The Revised Common Lectionary outdoes it self, in my opinion, this week. Because Easter comes so early this year, we are already at Transfiguration Sunday this coming weekend. Transfiguration Sunday marks the beginning of our journey through the season of Lent. But we are also at the Presentation of the Lord celebration when Jesus, as an infant, was brought to the Temple to be blessed and when Mary completed her purification rites. It is a wonderful theme of Jesus, as infant, being dedicated to God and Jesus showing his Divine nature to Peter, John and James. I am using all both sets of scripture passage this week, matching scripture type to scripture type. I am looking forward to what we may discover as we hold these two sets of four-fold scripture passages together.
“See, I am sending my messenger to prepare the way before me, and the Lord whom you seek will suddenly come to his temple. The messenger of the covenant in whom you delight—indeed, he is coming, says the Lord of hosts. But who can endure the day of his coming, and who can stand when he appears?
For he is like a refiner’s fire and like fullers’ soap; he will sit as a refiner and purifier of silver, and he will purify the descendants of Levi and refine them like gold and silver, until they present offerings to the Lord in righteousness. Then the offering of Judah and Jerusalem will be pleasing to the Lord as in the days of old and as in former years.” (Malachi 3:1-4)
The theme of a refiner, one who will purify God’s people, is an established one. And it has been applied not only to the Divine but to those who have been and are prophets of God. This passage is used for the Old Testament Passage for the Presentation of the Lord. The Christ first comes to the Temple as an infant, powerless, but grows to the man Jesus Christ who is transformed on the mountain top before the eyes of Peter, John and James. Jesus refines his disciples, preparing them for their ministry as Jesus was prepared as an infant. Encounters with the Divine change us in ways that are both seen and unseen.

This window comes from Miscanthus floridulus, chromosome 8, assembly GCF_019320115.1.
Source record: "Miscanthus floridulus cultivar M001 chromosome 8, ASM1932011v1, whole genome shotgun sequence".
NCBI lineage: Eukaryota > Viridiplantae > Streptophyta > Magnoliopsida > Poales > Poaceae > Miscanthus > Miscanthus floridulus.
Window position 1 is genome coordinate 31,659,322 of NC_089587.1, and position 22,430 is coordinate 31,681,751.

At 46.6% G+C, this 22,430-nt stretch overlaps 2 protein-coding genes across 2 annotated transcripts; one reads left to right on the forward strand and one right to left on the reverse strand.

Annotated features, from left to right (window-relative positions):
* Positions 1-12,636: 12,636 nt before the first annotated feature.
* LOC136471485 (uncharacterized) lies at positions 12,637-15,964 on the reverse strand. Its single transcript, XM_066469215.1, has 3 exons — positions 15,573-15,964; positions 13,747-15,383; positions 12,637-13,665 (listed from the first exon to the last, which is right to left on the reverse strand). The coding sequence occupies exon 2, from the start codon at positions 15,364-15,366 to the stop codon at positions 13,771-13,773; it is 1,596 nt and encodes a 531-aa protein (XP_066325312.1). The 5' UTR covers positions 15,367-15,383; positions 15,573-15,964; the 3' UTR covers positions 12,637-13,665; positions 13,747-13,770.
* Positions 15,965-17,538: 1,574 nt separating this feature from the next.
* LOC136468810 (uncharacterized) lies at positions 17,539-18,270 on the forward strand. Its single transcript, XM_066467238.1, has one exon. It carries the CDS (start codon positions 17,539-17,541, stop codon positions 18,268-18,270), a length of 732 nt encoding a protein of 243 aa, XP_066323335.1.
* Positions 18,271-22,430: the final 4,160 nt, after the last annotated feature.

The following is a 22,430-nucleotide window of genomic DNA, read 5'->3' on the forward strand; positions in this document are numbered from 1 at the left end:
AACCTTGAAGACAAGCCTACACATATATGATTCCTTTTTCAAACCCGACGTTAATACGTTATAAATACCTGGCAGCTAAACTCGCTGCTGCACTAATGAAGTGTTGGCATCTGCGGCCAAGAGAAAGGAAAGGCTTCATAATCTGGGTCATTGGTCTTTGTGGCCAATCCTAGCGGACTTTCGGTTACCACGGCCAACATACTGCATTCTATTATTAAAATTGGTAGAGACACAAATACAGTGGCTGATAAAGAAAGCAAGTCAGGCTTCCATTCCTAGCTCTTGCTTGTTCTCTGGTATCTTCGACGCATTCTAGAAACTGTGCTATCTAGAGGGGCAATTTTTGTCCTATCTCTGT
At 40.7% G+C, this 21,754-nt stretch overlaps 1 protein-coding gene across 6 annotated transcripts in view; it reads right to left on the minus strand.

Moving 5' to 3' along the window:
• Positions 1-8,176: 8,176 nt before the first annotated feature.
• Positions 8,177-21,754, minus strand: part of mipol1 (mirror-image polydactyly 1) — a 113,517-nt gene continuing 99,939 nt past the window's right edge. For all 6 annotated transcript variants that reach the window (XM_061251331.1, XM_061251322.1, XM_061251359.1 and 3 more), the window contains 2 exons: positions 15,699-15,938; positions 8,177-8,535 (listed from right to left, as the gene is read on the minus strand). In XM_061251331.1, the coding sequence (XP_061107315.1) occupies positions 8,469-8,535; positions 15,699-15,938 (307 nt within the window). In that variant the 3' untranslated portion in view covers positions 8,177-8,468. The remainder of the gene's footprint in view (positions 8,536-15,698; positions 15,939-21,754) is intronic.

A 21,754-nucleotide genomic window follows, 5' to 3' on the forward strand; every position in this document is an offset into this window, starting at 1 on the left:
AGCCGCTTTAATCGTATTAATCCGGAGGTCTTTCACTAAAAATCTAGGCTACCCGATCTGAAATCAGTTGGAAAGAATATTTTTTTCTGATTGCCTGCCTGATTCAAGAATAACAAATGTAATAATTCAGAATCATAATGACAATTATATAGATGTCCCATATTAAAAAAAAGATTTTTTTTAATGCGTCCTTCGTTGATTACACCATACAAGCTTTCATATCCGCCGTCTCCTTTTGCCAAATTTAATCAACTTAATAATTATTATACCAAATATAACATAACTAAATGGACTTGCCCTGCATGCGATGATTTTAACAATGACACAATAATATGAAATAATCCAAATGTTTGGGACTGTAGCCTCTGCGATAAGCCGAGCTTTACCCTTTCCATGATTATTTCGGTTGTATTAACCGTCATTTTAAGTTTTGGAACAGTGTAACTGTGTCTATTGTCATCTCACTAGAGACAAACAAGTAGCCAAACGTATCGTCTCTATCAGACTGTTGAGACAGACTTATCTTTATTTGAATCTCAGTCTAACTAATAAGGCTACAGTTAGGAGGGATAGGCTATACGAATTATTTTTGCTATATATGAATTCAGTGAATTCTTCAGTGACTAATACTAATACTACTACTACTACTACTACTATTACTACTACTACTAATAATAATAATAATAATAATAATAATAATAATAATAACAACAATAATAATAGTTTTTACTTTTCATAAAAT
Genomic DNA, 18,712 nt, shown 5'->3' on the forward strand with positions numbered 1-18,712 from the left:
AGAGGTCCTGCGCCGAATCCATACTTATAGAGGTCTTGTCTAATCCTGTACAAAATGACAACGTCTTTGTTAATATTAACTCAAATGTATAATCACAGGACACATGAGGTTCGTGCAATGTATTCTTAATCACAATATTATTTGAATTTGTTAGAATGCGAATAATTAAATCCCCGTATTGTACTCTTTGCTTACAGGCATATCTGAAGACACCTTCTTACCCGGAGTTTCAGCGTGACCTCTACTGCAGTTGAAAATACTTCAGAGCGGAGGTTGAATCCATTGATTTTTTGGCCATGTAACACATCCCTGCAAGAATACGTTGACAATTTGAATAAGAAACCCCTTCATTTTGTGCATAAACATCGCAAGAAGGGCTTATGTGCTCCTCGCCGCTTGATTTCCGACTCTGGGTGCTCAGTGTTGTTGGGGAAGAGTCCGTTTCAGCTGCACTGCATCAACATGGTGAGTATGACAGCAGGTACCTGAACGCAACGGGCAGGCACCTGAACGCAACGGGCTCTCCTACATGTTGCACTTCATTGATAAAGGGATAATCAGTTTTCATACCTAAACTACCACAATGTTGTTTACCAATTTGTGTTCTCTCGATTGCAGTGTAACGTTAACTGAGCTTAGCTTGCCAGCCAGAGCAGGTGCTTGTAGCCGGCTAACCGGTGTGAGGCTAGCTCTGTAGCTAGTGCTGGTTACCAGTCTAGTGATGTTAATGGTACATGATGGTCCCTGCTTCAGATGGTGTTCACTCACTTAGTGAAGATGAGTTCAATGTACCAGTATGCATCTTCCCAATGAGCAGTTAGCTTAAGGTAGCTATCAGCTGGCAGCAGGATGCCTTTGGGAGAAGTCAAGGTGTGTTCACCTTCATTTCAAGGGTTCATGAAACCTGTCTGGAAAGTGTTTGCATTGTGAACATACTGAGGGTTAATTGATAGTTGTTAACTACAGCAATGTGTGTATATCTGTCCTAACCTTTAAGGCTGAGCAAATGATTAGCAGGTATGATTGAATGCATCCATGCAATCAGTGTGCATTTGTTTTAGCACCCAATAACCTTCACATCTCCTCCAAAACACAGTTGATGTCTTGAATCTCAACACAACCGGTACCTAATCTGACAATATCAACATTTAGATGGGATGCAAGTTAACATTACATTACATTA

“Moses came down from Mount Sinai. As he came down from the mountain with the two tablets of the covenant in his hand, Moses did not know that the skin of his face shone because he had been talking with God. When Aaron and all the Israelites saw Moses, the skin of his face was shining, and they were afraid to come near him. But Moses called to them; and Aaron and all the leaders of the congregation returned to him, and Moses spoke with them. Afterward all the Israelites came near, and he gave them in commandment all that the Lord had spoken with him on Mount Sinai. When Moses had finished speaking with them, he put a veil on his face; but whenever Moses went in before the Lord to speak with him, he would take the veil off, until he came out; and when he came out, and told the Israelites what he had been commanded, the Israelites would see the face of Moses, that the skin of his face was shining; and Moses would put the veil on his face again, until he went in to speak with him.” (Exodus 34:29-35)
As I am sure you well know, beloved reader, Moses appeared with Jesus on the mountain top where Jesus was transfigured, that is, where Jesus took on the sheen and glow of the Divine that he was. Elijah was there also, shining also. They had been changed, not just because they passed through this world to the next, but because they had been touched by and had seen God all through their lives. And while it took some time Peter, James and John were also touched and transformed by touching and seeing Christ. It is a “natural” outcome of walking with God.
We, beloved readers, may not “shine” as Moses did, or be lifted up to heaven as Elijah was; but we are touched and transformed. It may not be a obvious external change, but there is a definite internal change – if we can sustain that connection to God. That is the task, beloved reader, to stay connected to God. I do not know about you, beloved reader, but that is something I want to think about for a little bit.
The story for many of us is that when we were young, we were taken to church, and presented and dedicated to God. For others, they came to God when they were older, perhaps through/because of the efforts of another or that they found their own way. Nevertheless, all of us who believe were presented to God in our spiritual infancy. We grew in faith and understanding, and were touched and transformed. But being human and fallible, that transformation did not and does not always hold true and remain. That is why we need to confess and do penance, and then we are transformed again.
The penance that we do is God’s way of refining us and purifying us. And from literal sense, that which is refined and purified will glow and shine. Think about that beloved reader – our souls glow and shine! That most certainly is worth doing penance for!
May you, beloved reader, think deeply in your own mind, heart, and soul about these passages. Tomorrow we will look at the next set. Shalom!